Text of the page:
When it comes to marriage, I’m in my infancy. Just barely out of the honeymoon stage and with only two years under my belt, I still find myself toddling around on occasionally wobbly feet. Like childhood, these early years offer exponential growth and steep learning curves. While this journey in togetherness has been teaching me oh-so-many things, I have yet to gather a collection of profound wisdom or great advice. But I do have are twenty-four months of stunningly beautiful memories and laughter, struggles, excitement and day to day life.

And so, entering into our third year as husband and wife, here is a quick glimpse (just barely scratching the surface here) into what this wonderful adventure has been teaching me:

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In the Smith household, Saturday mornings were always synonymous with waffles. Tickled awake by the smell of freshly baked waffles, we’d make our way downstairs to find Dad busy creating a mountain of breakfast. Dousing the waffles in butter and maple syrup, we perfected the art of stuffing ourselves to near overflowing, while somehow managing to still find room for “just one more…”

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To all the Mothers with Empty Arms and Grieving Hearts

Some days are easier than others. There are days when the painful throb of a broken heart briefly eases and tears are replaced by small smiles. These are the moments when the world seems a little lighter, a little brighter, and this new form of “normal” appears almost manageable. There are days without questions, “what-if’s” and the heavy weight of a grieving heart. But today is not that day.

Today is Mother’s Day.

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A few years ago, while scrolling through my Facebook newsfeed, I came across photos of a mother holding her newborn baby. With tears in her eyes, she gazed lovingly at the tiny babe that had just been brought into the world. Bundled gently in a white hospital blanket, he was small and beautiful. And although he appeared to be asleep, this little fellow would never wake up.

He was stillborn.

To be completely honest, this picture confused me. I was genuinely grieved over the loss of this mother’s baby but more than anything else, I was weirded out. I found it strange that they’d posted a photo of their deceased infant and odder still that the mother’s arms were wrapped so tightly around him. I couldn’t imagine wanting to hold someone who was dead, even if they were your child.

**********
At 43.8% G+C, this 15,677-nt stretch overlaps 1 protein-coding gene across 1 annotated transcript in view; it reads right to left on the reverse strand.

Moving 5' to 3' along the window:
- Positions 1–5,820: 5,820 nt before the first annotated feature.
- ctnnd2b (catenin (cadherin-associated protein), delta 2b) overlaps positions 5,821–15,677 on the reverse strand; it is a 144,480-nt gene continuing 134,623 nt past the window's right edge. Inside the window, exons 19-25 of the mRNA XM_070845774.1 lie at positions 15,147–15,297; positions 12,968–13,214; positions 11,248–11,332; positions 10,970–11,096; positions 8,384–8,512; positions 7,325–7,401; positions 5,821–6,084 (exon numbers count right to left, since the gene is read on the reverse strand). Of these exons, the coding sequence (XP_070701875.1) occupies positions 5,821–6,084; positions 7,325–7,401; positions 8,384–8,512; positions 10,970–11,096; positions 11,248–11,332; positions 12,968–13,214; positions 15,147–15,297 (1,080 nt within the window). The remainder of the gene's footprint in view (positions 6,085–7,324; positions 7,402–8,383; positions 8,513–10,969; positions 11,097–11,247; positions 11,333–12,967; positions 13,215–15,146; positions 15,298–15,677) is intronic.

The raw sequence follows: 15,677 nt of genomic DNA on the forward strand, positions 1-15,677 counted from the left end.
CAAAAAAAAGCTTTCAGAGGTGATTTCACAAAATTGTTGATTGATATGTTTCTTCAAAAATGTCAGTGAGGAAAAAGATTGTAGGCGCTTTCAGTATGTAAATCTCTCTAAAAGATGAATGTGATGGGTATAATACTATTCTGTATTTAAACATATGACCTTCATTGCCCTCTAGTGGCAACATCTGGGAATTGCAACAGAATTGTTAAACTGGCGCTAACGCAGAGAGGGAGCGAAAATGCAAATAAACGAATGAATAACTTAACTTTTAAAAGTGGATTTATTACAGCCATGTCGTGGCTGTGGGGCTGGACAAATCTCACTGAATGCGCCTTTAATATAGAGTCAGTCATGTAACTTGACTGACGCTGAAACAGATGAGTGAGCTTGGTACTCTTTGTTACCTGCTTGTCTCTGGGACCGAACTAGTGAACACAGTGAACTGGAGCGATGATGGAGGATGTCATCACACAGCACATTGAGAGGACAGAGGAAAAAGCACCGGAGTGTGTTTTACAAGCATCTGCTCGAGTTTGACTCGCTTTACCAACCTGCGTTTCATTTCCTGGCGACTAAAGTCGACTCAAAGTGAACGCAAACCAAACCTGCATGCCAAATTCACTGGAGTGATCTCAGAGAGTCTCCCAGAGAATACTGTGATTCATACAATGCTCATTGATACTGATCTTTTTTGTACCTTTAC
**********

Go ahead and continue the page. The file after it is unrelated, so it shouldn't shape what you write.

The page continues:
“Would I hold my stillborn baby?”

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For a while now, I’ve been hearing about the “FlyOver Canada” ride at Canada Place (Vancouver, BC). They’ve run ads on the radio and plastered flyers around town but until recently, I’ve never actually considered checking it out. I’ll be the first to admit that I avoided this attraction for the sole reason that I’m a bit of a flight snob.

Four years ago, with the bare minimum of 200 flight hours to my name, I earned my commercial pilots license. I saw the Rockies up close and personal as I tipped my wings past dazzling lakes and snow capped mountains. Flying from Regina to Three Hills with my night rating, I watched the sun set in flaming beauty and saw the glow of summer forest fires shimmering against the distant night sky. I’ve flown around the Lower Mainland, with mountains on one side, ocean on the other and the city below. I’ve caught a glimpse of the Northern lights from inside my little cockpit and touched down as far north as Yellowknife.

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A couple years ago, while perusing wedding pins on Pinterest, I happened to stumble across a picture of some very unique looking pyjamas. These pants were more than just the stack of generic nightwear tucked away in my closet. The colours were splashed across the fabric in a dazzling, eye catching pattern; they were ornately trimmed and looked beyond comfy. They were also way bolder than anything I would normally wear – even as pyjama pants. But there was just something about them and as I peered closer, the description caught my eye.

“PUNJAMMIES™ are loungewear bottoms made with hope by women in India who have escaped human trafficking. Whenever you purchase PUNJAMMIES™, you invest in the freedom and dignity of these women and girls who are working to forge a new life for themselves and their children.”